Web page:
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# Compared to my 2500kJohn Gurgle 2012-04-25 23:23
No reason to even consider an ungrade based on this. My 2500k on gen3 z68 with H100 liquid is happy and stable at 4.8. While the old 5770 showed the shortcomings of Intel's on board graphics, I was hoping that the bandwidth might provide some performance improvement for 256 bit cards like my 6870 or two of them crossfired.
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# RE: Compared to my 2500kDavid Ramsey 2012-04-26 08:39
I didn't test whether the extra bandwidth improves graphics performance, but I doubt it will. Tom's Hardware did a fascinating comparison some months back on the performance differences the number of PCI-E lanes makes-- they took a graphics card from x16 to x8 to x4 by taping over some of the card's connectors, forcing it to run in "lower" modes. Going to x8 made no real difference and the card worked pretty well even at x4.

So doubling the potential throughput from x16 2.0 to x16 3.0 won't make any difference because no current software is trying to pump that much information across PCI-E.

The real win for PCI-E 3.0 would be with non-video card devices, like PCI-E SSDs. Of course the trouble is that with current Ivy Bridge systems only the CPU has PCI-E 3.0 lines (the X77 Express chipset is still limited to PCI-E 2.0...and two SATA6 ports...and four USB 3.0 ports...because Intel is lazy), so the only slots with this connectivity are the one or two X16 slots a board will have, and these aren't the slots you'd put a non-graphics card in. Sigh.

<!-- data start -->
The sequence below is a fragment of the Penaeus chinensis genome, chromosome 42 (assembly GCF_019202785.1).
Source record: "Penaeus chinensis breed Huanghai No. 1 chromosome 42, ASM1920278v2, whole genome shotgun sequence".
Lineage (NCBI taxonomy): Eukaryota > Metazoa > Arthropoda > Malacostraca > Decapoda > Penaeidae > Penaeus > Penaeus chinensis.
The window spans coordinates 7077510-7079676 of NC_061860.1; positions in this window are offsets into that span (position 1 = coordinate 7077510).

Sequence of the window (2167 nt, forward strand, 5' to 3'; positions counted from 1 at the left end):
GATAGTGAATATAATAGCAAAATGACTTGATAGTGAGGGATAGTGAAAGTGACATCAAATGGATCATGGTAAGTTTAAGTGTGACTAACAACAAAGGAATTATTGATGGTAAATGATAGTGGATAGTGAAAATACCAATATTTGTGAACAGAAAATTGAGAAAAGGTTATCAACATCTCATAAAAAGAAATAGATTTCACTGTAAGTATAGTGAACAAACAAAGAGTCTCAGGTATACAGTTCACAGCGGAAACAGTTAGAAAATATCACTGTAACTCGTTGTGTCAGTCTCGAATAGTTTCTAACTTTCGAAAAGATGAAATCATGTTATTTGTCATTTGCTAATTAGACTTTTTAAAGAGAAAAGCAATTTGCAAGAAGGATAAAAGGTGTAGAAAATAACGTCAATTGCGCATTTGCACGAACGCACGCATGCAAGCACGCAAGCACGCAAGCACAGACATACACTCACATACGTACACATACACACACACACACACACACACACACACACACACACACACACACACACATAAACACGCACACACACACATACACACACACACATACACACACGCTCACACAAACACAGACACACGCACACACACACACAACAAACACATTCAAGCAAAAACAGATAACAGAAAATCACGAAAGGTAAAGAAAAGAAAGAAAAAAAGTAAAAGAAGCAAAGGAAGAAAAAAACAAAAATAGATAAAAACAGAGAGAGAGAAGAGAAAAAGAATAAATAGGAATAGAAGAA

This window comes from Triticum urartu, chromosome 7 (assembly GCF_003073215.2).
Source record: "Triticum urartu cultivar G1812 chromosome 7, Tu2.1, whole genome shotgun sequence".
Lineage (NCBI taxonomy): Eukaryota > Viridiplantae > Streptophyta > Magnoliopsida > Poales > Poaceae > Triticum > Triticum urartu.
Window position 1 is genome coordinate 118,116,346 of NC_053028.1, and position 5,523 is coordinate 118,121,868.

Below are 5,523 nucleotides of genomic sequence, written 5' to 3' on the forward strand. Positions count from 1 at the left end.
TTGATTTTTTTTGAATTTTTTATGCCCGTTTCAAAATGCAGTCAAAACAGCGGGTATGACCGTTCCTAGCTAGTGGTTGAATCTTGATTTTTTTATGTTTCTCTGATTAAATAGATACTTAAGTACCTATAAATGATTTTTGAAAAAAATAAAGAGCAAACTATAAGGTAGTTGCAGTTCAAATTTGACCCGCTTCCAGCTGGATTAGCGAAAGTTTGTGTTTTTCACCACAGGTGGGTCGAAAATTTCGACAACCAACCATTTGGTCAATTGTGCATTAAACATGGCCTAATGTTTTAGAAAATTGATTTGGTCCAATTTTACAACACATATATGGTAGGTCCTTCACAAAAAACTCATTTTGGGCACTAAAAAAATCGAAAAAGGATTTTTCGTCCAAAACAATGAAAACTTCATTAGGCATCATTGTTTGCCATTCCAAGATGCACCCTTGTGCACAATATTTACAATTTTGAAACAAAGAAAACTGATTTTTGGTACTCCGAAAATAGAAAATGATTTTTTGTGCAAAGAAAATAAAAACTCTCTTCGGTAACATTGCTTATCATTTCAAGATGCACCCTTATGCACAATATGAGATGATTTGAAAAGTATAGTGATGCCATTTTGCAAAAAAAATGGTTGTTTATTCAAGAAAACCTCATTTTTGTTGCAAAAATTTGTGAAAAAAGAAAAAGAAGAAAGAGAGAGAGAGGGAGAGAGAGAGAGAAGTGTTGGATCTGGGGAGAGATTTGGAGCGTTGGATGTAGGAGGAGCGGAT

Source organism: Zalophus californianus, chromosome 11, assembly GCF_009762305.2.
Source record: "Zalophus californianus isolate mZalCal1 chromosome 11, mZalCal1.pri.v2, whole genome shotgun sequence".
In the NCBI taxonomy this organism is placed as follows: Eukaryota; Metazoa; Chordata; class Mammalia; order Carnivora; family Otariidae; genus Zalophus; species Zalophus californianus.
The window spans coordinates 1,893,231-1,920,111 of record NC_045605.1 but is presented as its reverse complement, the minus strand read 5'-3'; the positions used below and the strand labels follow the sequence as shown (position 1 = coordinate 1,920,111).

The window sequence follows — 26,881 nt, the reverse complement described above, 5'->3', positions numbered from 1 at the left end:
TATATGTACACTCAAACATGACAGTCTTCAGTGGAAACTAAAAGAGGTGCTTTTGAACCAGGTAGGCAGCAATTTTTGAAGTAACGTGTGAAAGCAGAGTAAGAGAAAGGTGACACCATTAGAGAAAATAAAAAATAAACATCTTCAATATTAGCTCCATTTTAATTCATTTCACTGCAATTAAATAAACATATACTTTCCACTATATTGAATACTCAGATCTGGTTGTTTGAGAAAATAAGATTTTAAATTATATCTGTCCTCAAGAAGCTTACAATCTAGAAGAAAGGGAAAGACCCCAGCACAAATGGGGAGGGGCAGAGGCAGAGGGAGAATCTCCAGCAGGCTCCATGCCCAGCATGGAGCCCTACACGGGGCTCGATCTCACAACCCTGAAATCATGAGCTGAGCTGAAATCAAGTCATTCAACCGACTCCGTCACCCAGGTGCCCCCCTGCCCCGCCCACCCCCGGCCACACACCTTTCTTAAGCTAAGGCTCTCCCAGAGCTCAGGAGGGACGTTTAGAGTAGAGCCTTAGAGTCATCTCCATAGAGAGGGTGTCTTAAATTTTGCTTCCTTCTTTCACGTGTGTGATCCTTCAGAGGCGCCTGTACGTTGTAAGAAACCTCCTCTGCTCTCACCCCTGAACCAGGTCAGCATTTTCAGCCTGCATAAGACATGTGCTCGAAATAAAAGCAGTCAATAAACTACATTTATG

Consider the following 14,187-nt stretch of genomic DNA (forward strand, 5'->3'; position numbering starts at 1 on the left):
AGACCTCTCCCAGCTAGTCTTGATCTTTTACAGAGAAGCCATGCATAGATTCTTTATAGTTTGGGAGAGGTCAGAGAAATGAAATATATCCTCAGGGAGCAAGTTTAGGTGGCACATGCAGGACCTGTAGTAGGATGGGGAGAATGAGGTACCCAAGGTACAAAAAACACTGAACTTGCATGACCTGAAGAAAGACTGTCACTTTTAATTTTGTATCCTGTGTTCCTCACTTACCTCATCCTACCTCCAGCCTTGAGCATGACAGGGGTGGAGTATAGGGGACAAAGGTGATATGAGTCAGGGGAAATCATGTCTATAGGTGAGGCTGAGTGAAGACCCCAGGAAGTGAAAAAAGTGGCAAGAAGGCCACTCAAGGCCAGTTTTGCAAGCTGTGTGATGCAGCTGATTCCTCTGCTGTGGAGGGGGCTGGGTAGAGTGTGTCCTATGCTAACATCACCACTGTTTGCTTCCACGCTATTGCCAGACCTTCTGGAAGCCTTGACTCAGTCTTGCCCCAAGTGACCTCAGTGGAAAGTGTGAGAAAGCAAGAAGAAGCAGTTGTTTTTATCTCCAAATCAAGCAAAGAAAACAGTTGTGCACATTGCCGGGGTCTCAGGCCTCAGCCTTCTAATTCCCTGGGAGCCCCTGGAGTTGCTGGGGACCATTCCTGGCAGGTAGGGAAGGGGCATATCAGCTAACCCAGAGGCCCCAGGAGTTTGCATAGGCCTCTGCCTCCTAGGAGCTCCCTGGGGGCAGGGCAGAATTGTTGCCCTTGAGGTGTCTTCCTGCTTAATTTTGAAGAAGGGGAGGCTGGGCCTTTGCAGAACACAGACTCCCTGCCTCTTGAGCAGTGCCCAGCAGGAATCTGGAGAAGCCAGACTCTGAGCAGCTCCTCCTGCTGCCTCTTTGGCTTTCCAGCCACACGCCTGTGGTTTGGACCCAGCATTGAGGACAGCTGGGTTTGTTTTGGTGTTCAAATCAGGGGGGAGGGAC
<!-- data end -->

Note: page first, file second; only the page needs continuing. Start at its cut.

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# Power ComparisonEndocine 2012-04-26 09:04
Did you all do any comparative power analysis between the new ivy and older sandy and other CPUs from AMD? It would be interesting to see some power usage and performance per watt statistics, other than just simply how well the cpu performs at a certain overclock since this is just a die shrink of the sandy bridge generation.
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# RE: Power ComparisonDavid Ramsey 2012-04-26 09:17
Well, Intel says the TDP of the 3770K is 77 watts, whereas the TDP of the 2600K is 95 watts. In the article I calculate that if you ran both processors at full load (stock clocks) 24/7 for a year, you'd save a little over $20 in electricity costs with Ivy Bridge. An 18 watt advantage under load is nice, but irrelevant for a desktop system, as is performance per watt.

Where this will make a real difference, as I notice in the review, is with laptop/ultrabook/portable devices. The lower power draw should make a real difference in battery life, allowing either smaller batteries (and smaller devices), longer life with the same size batteries, or any combination. This would be hard to test since you'd need two mobile devices with the only difference being the processor...and I only had a desktop CPU anyway.
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# A lot of spamMergatroid 2012-06-20 15:21
I'm getting a lot of spam from Benchmark Reviews, likely from scammers who have managed to get around your short letter/number test.

Just today I have gotten three spams claiming they were new posts in Benchmark Reviews articles (including this one).